The weather turned colder, houses glow with lights, and while we may not have all the presents under the tree yet, the holiday parties are in full swing. Idle party chatter of IP lawyers at Christmas time often turns to issues of holiday trademarks and copyrights, so we thought we’d share a few IP holiday fun facts with you.Holiday Holly

Your Favorite Carols Are Copyrighted (But Sing Away At Your Party)

While we tend to think of Christmas carols as songs that belong to everyone (in the “public domain”), that’s really not the case. For example, copyright protects White Christmas and Rudolph the Red Nosed Reindeer, both written in the 1940’s, and Frosty the Snowman, written in the 1950s. So, as we discussed on Everyday IP, if your band plans to play those carols in a public performance, make sure you get a license.

Of course copyright protection for these songs doesn’t mean that you cannot sing them with your family around the Christmas tree or at your office holiday party. While only a copyright holder can make or license others to make a “public performance” of her or his copyrighted song, courts do not consider private gatherings of family and friends “public performances” under the law. In other words, you can’t use copyright as an excuse to stop Aunt Sylvia from belting out an off-key version of Frosty after too much eggnog. Sorry!

Other carols, like Silent Night, Deck the Halls, and Jingle Bells are public domain in terms of the lyrics and original arrangements. But copyright protects sound recordings made of those songs from 1972 on. So, while your band can play those songs all you want in public performance, you cannot play your favorite recorded versions of those songs in your restaurant without getting a license.

Your Favorite Characters Are Copyrighted & Trademarked

We like to think of Rudolph and Frosty as lovable characters that belong to us all. But really, those characters are not hundreds-year-old public domain characters but modern day creations of sharp marketers.

In 1939, an advertising copywriter for Montgomery Ward named Robert May wrote a poem about a little reindeer with a shiny red nose for a brochure given to holiday shoppers. May kept the rights to the poem and its central character. Years later, his brother-in-law turned the poem into the song we know today. May created a company to license the copyright and trademark rights to Rudolph, which it does to this day.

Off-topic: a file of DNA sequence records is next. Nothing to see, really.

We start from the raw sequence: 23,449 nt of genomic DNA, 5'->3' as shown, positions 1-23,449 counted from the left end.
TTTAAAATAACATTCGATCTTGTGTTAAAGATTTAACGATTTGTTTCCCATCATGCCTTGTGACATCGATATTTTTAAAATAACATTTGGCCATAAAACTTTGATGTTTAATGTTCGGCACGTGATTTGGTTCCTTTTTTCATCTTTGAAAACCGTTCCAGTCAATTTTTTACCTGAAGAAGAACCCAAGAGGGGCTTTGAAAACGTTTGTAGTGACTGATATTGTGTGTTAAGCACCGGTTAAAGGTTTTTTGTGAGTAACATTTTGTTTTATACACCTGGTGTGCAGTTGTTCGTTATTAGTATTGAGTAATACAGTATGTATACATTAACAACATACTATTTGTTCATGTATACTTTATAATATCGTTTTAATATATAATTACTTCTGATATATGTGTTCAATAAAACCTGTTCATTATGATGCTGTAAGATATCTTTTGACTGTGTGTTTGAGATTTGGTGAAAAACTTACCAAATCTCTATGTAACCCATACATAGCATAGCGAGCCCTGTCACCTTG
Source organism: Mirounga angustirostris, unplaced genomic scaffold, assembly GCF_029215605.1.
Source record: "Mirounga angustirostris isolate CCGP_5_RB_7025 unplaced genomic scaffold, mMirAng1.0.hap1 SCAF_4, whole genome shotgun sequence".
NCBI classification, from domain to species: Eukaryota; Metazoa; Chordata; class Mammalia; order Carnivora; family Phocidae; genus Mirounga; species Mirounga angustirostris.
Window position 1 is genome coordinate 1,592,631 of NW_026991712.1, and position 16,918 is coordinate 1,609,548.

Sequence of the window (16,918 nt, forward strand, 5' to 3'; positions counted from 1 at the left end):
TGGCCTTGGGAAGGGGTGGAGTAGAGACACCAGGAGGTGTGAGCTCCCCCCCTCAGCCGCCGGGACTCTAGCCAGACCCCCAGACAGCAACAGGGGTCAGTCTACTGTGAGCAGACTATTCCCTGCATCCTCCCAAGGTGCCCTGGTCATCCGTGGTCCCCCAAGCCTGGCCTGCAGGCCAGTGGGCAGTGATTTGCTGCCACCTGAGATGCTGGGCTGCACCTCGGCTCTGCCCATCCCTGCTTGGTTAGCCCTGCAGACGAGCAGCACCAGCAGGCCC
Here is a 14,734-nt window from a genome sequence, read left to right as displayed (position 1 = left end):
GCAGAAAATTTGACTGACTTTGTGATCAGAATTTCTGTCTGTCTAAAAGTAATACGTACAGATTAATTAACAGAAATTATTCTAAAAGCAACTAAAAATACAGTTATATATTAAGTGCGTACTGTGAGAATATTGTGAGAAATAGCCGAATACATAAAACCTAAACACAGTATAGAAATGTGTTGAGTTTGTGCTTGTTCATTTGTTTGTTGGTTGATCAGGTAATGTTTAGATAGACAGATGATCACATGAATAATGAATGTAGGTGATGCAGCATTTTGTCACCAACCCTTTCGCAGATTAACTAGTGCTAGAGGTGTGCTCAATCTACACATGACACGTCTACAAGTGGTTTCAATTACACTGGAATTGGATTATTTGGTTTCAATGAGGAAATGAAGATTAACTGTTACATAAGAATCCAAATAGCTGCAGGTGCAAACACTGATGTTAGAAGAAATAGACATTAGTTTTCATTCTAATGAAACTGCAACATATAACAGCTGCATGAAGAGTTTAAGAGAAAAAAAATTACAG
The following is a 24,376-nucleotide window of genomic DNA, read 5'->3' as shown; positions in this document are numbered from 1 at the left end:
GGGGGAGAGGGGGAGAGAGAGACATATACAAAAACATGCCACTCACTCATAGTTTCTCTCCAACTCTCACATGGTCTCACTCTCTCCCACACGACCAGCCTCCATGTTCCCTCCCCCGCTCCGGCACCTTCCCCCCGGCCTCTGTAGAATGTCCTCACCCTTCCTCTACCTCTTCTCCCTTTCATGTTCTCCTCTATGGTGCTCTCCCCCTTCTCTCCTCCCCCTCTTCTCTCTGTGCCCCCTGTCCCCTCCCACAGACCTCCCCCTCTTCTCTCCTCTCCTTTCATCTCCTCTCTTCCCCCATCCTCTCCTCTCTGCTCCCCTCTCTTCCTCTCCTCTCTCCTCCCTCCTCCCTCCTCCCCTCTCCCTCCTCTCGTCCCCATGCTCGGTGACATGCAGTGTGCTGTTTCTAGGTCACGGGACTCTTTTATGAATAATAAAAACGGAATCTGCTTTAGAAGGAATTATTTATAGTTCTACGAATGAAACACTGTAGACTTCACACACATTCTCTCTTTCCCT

Inspired by the popularity (and economic strength) of Rudolph, songwriters for Warner Brothers in the 1950s created the Frosty the Snowman song we know today. In 1969, Rankin & Bass made the animated television show that became must-see family holiday viewing. To this day, Warner Brothers holds the rights to the song and Classic Media (a division of Dreamworks) holds the rights to the animated character.

There’s A Reason You See “It’s A Wonderful Life” Only On NBC

If you are like me, you remember watching “It’s A Wonderful Life” over and over on multiple broadcast television stations every December (back when we only had a handful of channels and you had to get off the couch to change among them). That changed and now that holiday classic appears less frequently and only on NBC-owned channels (like USA). So what gives?

Well, Republic Pictures made the movie in 1946. Existing copyright law protected it for 28 years. Republic could have renewed that protection for another 28 years, but did not. The movie fell into the public domain in 1974. Although the movie was not particularly popular in its first run, broadcasters eager for cheap programming for the holidays aired it so much that it became a holiday tradition in the ensuing twenty years.

In the 1990s, the Supreme Court in an unrelated copyright dispute held that the holder of a copyright on a story also had rights in the movie based on the story. Thereafter, Republic secured the rights in the short story on which they based “It’s A Wonderful Life” and also secured the separate rights to the music in the film. Because of those acquisitions, even though the film itself is technically in the public domain, Republic can prevent its airing by asserting its copyrights in the story and the music. In 1994, the endless movie marathons of the seventies and eighties came to an end when Republic signed a deal granting NBC exclusive licenses to broadcast the story and the music. So check your local listings if you want to see George Bailey and Clarence the Angel this year.